Copenhagen (dpa) – researchers have a crater impacted by 31 km Greenland An ice cap discovered. With an area larger than Paris, it is one of the 25 largest known craters on earth, according to a team in Science Advances.
Never before has such a crater been detected under one of the continental ice sheets of the earth.
According to one study, Kurt Kjær of the GeoGenetics Center at the Natural History University at the University of Copenhagen, at one point, the meteorite of the meteorological cell had to guess the place. Early it is not possible to give the crater under a kilometer of ice crater. It was exceptionally preserved, from a geological point of view, could be quite young.
It may have been 12,000 years, towards the end of the last ice age, according to Kjær. The impact time was essential to understanding the impact on life on Earth. The great impacts of the meteorite can permanently affect the climate.
Abbreviations of the Crater under the Hiavath Glacier in northern Greenland were first discovered in 2015. At the very edge of the ice sheet there was a huge circular depression. But at first, scientists were not sure whether it was a real imprint of influence. Only when the team of the Alfred Vegener Institute (AVI) in Bremerhaven mapped the area from an aircraft with powerful icebreakers confirmed the assumption.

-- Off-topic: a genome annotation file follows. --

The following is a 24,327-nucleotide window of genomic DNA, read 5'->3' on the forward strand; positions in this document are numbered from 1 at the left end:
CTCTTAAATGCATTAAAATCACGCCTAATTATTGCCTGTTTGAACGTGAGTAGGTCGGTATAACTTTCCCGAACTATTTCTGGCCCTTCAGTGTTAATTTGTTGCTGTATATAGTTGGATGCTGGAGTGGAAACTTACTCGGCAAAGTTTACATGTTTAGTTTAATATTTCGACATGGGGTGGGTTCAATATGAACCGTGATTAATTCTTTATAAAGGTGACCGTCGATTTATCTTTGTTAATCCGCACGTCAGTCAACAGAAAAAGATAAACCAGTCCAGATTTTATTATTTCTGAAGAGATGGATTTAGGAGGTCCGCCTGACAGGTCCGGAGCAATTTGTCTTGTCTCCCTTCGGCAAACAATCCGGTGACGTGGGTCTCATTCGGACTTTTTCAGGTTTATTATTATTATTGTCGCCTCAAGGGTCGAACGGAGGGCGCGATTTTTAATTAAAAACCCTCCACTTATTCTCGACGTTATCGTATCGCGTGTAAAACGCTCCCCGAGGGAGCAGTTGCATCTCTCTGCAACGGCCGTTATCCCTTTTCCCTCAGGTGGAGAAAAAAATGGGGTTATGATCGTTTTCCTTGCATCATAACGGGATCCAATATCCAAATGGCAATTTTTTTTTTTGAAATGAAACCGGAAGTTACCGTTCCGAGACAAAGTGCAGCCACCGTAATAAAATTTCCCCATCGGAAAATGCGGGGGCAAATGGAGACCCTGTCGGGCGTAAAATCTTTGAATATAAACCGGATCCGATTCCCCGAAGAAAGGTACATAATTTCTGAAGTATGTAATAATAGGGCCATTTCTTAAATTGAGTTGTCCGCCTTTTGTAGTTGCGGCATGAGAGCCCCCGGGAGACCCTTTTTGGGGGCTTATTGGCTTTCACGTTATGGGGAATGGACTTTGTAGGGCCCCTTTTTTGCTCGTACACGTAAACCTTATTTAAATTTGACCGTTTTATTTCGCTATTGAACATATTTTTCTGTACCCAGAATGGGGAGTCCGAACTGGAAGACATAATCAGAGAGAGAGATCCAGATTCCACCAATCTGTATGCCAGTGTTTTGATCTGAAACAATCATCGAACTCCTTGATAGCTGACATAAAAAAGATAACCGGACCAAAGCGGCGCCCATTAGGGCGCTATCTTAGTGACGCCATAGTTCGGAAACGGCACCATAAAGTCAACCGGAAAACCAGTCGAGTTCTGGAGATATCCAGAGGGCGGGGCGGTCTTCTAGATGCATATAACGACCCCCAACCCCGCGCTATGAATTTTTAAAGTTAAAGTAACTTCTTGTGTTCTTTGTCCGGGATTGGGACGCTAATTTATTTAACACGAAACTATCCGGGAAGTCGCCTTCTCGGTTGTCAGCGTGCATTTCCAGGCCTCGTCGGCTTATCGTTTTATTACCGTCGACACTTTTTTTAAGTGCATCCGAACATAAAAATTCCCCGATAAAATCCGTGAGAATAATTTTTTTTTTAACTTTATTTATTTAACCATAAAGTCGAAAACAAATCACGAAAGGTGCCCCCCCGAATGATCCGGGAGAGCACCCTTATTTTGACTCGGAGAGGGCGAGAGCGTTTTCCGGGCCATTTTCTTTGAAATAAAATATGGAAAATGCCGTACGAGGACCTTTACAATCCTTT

"The new radar system of the research aircraft AVI was exactly the type of instrument we needed to measure," said Olaf Eisen, glaciologist at the Alfred Vegener Institute. The structure was to be recognized exactly. «Clear circular boundary, central altitude, above it and disturbed and unhindered layers of ice and basal remains. All that characterizes the impact of the meteorite. »
During the years 2016 and 2017, the research team returned to the site for collecting sediment samples and mapping tectonic structures in the wall at the foot of the glacier. "Part of quartz sand washed out of the crater had only those characteristics of deformation that indicate violence," explained Nikolai Larsen of the University of Aarhus. This is the ultimate proof that depression under the glacier is a crater of a meteorite.
The impact of asteroids in North America some 66 million years ago probably contributed significantly to the extinction of dinosaurs. Its diameter is about 180 kilometers. According to the scenario presented at the beginning of the year in the journal "Current Biology", the detonation ran across all the trees within a circle of about 1500 kilometers. Others disappeared during forest fires around the world. The emission of sulfur vapor has probably led to acid rain, large quantities of soot have obstructed the photosynthesis of plants for years, and cooled the world.
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